The telecommunications industry is highly competitive. As an international company, Deutsche Telekom faces the multifaceted challenge of adapting to the respective markets and at the same time pursuing a comprehensively successful strategy. Thomas Weiler, Vice President Innovation Strategy at DTAG, explains how Deutsche Telekom achieves this through constant innovation and continuous development.
When Amazon announced that it would offer Prime customers mobile tariffs in the future, several shares, especially those of DTAG, plummeted. What was the reason and how can the company protect itself in the future?
As an industry, we have generally been anticipating deals like this for a long time. Nevertheless, we were surprised by the sharp swing among investors. It also highlights our dependence on T-Mobile US. Innovation is key to being prepared for such developments. However, this does not mean defending the status quo, i.e. our current control points, for better or worse - especially not against the interests of our customers. For example, if at some point it is more convenient to take out tariffs via a third-party provider, we should embrace this and see it as an opportunity for other forms of distribution.
Nevertheless, we want to avoid becoming a low-margin utility business that customers only interact with when something doesn't work. To differentiate ourselves from other telcos, we are developing experiences that are fun and services that are based on connectivity, but are not just perceived as a feature. Because we assume that connectivity will surround us like oxygen in the future.
What role does innovation play in a growth strategy if a clear focus on its core business is enough for T-Mobile US to grow? Can too much focus on innovation even be detrimental?
Compared to DT, T-Mobile US is still in the development stage. Due to the special market situation in the USA, it started in an attacking position and was able to grow quickly. Accordingly, it was necessary and right to change the focus. In the first step, innovations took place particularly in the areas of service, processes and marketing and less on the product side. However, I assume that this will change in the future, for example in the area of fixed wireless access.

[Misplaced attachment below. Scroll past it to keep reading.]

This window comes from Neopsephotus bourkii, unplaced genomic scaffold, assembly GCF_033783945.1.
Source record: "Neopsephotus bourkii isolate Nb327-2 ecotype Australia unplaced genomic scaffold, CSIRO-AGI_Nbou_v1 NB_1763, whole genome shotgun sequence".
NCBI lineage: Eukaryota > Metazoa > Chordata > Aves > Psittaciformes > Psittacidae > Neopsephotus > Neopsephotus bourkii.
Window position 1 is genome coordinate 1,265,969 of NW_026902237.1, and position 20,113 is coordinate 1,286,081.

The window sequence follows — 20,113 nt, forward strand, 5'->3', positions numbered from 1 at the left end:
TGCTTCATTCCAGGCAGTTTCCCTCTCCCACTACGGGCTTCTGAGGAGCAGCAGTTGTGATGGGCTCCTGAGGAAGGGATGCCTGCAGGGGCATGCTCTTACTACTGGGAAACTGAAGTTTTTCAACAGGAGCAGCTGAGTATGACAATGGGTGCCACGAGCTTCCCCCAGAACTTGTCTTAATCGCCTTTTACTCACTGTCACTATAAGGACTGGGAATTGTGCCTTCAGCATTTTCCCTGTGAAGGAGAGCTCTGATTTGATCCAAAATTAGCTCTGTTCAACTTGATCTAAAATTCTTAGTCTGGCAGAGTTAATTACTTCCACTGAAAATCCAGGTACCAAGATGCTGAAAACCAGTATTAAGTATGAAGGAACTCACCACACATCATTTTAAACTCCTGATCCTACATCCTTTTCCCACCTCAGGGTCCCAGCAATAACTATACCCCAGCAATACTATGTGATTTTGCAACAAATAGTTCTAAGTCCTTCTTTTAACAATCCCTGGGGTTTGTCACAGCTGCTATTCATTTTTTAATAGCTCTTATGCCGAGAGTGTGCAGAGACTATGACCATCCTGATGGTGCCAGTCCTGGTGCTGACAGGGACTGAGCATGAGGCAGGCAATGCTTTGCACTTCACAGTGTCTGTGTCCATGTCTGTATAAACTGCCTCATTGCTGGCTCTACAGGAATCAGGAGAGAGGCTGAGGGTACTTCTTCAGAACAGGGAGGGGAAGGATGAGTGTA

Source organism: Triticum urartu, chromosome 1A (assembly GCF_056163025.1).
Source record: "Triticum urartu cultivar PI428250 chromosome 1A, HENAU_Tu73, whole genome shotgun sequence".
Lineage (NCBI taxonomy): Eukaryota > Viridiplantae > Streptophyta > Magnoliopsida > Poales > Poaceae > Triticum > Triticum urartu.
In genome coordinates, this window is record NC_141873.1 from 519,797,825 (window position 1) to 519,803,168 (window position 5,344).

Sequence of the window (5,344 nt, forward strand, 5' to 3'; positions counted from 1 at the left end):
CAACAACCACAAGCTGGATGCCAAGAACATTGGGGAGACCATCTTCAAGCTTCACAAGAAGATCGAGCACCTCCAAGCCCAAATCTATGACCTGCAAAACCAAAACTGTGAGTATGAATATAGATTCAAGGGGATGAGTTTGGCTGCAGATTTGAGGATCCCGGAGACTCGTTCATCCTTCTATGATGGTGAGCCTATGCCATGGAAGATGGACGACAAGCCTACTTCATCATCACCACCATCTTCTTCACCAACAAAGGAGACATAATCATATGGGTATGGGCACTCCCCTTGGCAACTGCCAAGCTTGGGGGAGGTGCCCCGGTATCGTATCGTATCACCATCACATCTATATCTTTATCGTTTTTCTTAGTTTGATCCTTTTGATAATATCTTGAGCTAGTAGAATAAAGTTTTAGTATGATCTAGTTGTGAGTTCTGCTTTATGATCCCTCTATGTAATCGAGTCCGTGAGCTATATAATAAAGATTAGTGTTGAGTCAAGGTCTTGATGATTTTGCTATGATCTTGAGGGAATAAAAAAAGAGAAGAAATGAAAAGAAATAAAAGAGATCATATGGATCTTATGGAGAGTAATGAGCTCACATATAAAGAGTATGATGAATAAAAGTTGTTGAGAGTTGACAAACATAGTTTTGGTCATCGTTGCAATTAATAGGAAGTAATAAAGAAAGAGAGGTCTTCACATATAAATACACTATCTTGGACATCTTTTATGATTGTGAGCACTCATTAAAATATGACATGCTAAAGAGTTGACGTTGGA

The different focus of T-Mobile US and DT means that we can benefit from each other optimally. The T-Phone that we launched in Europe, for example, is based on a product and the associated economies of scale of T-Mobile US. In return, we provide our colleagues with our experience around a convergent home experience, specifically as part of our "RouterOS" program, in which we bundle our development capacities for home gateways.
In my view, innovation cannot really be overemphasized, but of course you can invest in the wrong way. The telco industry has certainly invested more wrongly than rightly over the last decade. In particular, cross-MNO initiatives such as "Joyn" proved to be a total disaster. But it would be sad if this discredited innovation as a whole, because an industry that stops innovating on the customer side has given up on itself.
What innovation strategy could Telekom choose in order to grow? By clearly focusing on the core business, like T-Mobile US, by focusing on a specific growth area, like Telus, or by focusing on strategic investments, like Softbank?
An innovation strategy always depends on the specific context of the company - as is the case with the examples mentioned. Softbank is first and foremost an investment company that also operates as a telco. The Canadian company Telus has consistently identified a local market opportunity and driven it forward with organic and inorganic measures over many years. Success is therefore the sum of various strategic decisions, but of course also a bit of luck.